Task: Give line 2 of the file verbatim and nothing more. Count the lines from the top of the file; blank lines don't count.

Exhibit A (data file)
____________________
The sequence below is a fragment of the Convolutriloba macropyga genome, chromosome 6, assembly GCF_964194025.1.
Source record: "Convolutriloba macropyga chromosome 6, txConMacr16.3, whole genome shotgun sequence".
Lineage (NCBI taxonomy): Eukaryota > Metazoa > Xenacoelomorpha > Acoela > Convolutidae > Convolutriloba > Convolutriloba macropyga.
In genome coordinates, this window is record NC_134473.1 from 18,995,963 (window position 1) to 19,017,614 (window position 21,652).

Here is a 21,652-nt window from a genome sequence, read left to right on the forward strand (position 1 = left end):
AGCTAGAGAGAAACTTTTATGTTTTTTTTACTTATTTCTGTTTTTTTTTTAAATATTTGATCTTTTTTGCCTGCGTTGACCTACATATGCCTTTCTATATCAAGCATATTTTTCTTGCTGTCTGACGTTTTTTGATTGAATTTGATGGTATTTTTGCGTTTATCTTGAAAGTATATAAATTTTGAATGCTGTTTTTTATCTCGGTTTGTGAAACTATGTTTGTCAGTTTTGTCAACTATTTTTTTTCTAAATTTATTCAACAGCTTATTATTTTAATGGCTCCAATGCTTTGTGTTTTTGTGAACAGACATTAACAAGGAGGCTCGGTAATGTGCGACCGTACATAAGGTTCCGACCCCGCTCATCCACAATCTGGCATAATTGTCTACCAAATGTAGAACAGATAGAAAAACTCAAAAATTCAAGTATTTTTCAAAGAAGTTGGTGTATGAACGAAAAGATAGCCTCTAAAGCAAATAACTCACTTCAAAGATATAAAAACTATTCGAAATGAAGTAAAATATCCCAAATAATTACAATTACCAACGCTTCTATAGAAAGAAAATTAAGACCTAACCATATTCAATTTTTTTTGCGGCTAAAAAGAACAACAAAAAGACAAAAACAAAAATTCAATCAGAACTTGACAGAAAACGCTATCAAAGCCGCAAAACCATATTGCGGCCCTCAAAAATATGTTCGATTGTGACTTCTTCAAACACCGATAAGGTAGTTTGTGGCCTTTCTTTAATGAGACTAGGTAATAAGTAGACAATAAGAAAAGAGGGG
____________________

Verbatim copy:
Source record: "Convolutriloba macropyga chromosome 6, txConMacr16.3, whole genome shotgun sequence".